Quantcast

Review: How to Train Your Dragon: The Hidden World

How to Train Your Dragon: The Hidden World
8 10

how to train your dragon the hidden world, bannerPLOT: One year after the events of the previous film, Hiccup (Jay Baruchel) and Toothless, along with the dragon-riding friends, have been freeing all imprisoned dragons in the hope of creating a world where the two species can exist together in harmony. When a dragonslayer, Grimmel (F. Murray Abraham), sets his sights on Toothless, Hiccup decides to move his village in the hopes of finding a mythical, hidden dragon utopia.

REVIEW: First, I must make an absolutely shameful confession – this is the first HOW TO TRAIN YOUR DRAGON movie that I’ve seen. Now, I know they’re universally praised and loved, but oddly enough I just never got around to them, with this actually being the first I’ve been sent to review for the site. I went in expecting it to be pretty good based on how highly my “Beard & the Bald” co-host Paul Shirey (also –my boss!) has been singing their praises (he’s a particular fan of the scores by John Powell), and sure enough this third installment in the series was good enough that I clearly need to catch up on the rest.

That said, even having not seen the other two, I didn’t have a hard time following HOW TO TRAIN YOUR DRAGON: THE HIDDEN WORLD. They plunge you right into the action, but it’s not a terribly complicated world and the storytelling here is strong enough I was able to infer most of what came before without being too far off. Clearly meant to be the concluding chapter of this trilogy, it attempts to end the series on a relatively mature note, perhaps with the makers sensing that the kids who loved the first two are by now young adults. Thus, it’s a bittersweet lesson on growing up and the changing nature of friendship, with the villain Grimmel’s pursuit of Toothless actually being pretty secondary by the end.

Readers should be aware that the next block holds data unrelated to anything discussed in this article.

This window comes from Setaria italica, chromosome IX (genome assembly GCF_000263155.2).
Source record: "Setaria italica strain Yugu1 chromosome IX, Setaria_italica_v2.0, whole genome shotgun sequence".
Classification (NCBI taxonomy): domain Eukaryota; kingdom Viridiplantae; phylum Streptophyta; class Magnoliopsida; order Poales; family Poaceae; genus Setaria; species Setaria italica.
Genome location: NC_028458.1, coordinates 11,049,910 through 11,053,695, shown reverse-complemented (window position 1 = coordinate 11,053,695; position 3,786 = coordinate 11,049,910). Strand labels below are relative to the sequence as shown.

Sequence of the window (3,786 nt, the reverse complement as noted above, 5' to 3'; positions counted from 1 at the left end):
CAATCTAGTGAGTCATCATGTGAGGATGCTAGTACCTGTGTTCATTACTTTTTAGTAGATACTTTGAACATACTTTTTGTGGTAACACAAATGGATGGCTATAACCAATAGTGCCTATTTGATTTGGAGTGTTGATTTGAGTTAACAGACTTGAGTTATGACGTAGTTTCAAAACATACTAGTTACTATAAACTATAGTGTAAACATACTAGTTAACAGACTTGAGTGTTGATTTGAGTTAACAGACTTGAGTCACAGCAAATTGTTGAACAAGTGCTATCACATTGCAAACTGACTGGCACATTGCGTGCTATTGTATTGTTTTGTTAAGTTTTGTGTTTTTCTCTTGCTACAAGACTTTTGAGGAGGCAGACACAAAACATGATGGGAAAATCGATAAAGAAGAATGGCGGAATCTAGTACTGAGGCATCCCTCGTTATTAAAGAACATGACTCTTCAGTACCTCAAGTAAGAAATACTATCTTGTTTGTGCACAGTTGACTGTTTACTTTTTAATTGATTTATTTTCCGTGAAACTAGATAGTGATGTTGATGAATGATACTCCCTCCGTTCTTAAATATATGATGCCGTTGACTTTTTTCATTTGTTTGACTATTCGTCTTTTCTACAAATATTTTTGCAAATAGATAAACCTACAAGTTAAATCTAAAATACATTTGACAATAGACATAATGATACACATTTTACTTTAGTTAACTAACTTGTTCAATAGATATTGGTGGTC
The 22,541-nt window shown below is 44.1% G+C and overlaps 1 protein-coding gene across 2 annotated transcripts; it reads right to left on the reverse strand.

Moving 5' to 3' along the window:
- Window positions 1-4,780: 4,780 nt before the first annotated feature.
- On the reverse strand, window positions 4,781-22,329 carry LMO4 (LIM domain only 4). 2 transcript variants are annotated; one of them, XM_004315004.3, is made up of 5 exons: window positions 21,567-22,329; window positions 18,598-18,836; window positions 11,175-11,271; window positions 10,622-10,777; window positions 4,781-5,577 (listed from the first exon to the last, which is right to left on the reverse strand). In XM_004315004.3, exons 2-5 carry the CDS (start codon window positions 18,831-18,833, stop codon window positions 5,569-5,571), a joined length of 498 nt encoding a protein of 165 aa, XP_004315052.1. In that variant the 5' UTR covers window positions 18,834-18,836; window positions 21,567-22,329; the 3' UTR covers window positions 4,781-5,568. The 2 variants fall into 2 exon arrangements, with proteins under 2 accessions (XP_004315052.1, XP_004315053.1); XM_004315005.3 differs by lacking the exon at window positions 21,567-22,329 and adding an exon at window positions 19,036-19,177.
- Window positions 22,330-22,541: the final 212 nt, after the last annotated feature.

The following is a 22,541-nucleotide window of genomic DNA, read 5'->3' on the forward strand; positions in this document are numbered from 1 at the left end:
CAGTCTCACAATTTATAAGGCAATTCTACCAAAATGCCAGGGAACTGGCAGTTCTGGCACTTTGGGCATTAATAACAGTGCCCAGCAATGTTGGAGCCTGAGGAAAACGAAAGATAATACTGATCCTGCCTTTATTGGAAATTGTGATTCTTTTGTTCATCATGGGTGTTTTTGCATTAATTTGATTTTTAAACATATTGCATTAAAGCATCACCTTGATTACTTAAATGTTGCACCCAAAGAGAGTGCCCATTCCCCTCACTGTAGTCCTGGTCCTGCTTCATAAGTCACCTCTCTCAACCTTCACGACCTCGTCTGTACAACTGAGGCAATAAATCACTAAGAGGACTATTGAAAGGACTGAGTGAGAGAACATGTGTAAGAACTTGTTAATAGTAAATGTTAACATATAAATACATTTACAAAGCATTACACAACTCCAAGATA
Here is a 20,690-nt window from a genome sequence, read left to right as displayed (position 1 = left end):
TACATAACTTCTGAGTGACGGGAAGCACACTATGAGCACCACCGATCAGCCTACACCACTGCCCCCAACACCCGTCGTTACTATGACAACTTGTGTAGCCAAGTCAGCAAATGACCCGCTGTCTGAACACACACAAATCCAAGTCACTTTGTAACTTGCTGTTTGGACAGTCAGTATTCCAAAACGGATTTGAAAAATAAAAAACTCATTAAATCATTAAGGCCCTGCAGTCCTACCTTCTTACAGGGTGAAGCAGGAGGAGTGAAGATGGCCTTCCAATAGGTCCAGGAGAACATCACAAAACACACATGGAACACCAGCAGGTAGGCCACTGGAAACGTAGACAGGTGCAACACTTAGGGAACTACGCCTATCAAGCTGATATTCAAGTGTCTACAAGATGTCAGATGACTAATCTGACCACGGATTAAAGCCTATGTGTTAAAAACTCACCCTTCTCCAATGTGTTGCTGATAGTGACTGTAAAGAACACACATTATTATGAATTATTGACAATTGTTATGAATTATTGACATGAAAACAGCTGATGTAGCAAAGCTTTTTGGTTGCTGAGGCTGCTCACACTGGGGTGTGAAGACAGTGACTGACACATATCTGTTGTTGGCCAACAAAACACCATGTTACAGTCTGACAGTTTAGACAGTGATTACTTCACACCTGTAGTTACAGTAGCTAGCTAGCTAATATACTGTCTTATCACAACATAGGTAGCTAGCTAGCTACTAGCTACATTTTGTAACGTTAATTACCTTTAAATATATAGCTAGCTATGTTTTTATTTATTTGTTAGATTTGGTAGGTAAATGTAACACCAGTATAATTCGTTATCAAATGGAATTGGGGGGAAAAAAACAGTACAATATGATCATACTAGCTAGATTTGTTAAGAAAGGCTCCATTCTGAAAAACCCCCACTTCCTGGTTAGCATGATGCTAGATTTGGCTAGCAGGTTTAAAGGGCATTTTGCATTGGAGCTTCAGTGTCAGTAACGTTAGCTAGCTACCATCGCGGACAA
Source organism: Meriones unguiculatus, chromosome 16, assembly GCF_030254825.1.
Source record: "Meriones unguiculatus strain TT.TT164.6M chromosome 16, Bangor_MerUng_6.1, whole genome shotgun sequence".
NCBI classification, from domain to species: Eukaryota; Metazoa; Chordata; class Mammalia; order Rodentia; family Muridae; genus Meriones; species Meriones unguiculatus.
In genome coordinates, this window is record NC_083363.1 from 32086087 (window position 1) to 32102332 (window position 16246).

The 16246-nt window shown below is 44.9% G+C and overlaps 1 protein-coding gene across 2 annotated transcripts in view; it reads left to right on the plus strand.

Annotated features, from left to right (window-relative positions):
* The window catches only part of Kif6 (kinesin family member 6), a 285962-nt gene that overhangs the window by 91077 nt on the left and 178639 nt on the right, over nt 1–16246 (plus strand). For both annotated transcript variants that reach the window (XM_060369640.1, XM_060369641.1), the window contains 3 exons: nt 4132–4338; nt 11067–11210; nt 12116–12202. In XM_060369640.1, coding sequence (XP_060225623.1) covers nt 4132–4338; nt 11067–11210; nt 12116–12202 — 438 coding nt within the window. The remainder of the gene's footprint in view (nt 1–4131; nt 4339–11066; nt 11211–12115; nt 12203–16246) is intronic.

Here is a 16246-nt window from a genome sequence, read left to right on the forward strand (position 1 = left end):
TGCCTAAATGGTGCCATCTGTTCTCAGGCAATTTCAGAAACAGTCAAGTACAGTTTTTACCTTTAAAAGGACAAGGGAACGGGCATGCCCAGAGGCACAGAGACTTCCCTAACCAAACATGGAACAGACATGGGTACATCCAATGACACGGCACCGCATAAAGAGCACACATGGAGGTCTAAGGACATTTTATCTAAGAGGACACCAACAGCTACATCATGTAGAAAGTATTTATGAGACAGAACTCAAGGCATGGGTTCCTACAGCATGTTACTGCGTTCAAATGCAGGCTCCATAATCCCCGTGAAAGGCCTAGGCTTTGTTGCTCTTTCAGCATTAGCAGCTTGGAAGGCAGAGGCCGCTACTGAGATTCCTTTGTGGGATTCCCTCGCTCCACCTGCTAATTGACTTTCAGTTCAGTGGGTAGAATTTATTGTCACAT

Rather, much of the running time is devoted to the changing dynamic between Hiccup and Toothless, with the former having to come to terms with the fact that his beloved dragon isn’t his pet, but rather a creature with its own wants and desires. This is done by giving the Night Fury Toothless a female counterpart, a so-called Light Fury, who he pursues. So, a lot of the movie is about Hiccup having to let go of the fact that with both of them finding partners (with Hiccup on the verge of settling down with America Ferrera’s Astrid) maybe their adventures may have to come to an end. This is pretty mature stuff for a family flick, but it’s handled in a really delicate way, making this one of the best-animated films I’ve seen outside of Pixar.

how to train your dragon the hidden world, light furyOf course, the voice cast is ideal, with everyone from the originals (save T.J Miller for obvious reasons) coming back, despite being even bigger stars than they were original. Everyone from Kristen Wiig to Kit Harington to Jonah Hill is on-board, with Cate Blanchett reprising her role as Hiccup’s mom, Valka, from the last one, and even Gerard Butler popping up despite his character having been killed off in the last film.

I should also note that F. Murray Abraham, as the baddie Grimmel, is an excellent addition to the franchise. Abraham really puts a lot of vigor into the part; giving the character the most subtle lisp you’ve ever heard just to distinguish him a bit. It’s nice to see Abraham, whose AMADEUS still holds up as a classic, sink his teeth into such a juicy bad guy part. I could easily imagine him becoming an animated film mainstay.

So, while I can’t really say where HOW TO TRAIN YOUR DRAGON: THE HIDDEN WORLD ranks in the series, I can say that regardless of whether it’s as good as the others, this is a totally charming animated adventure with a lot of appeal for the whole family. I thoroughly enjoyed it and look forward to watching the other films in the series now.

Source: JoBlo.com

RECOMMENDED MOVIE NEWS

RECOMMENDED MOVIE NEWS

Latest Entertainment News Headlines


Top
Loading...

Featured Youtube Videos

CLICK HERE FOR MORE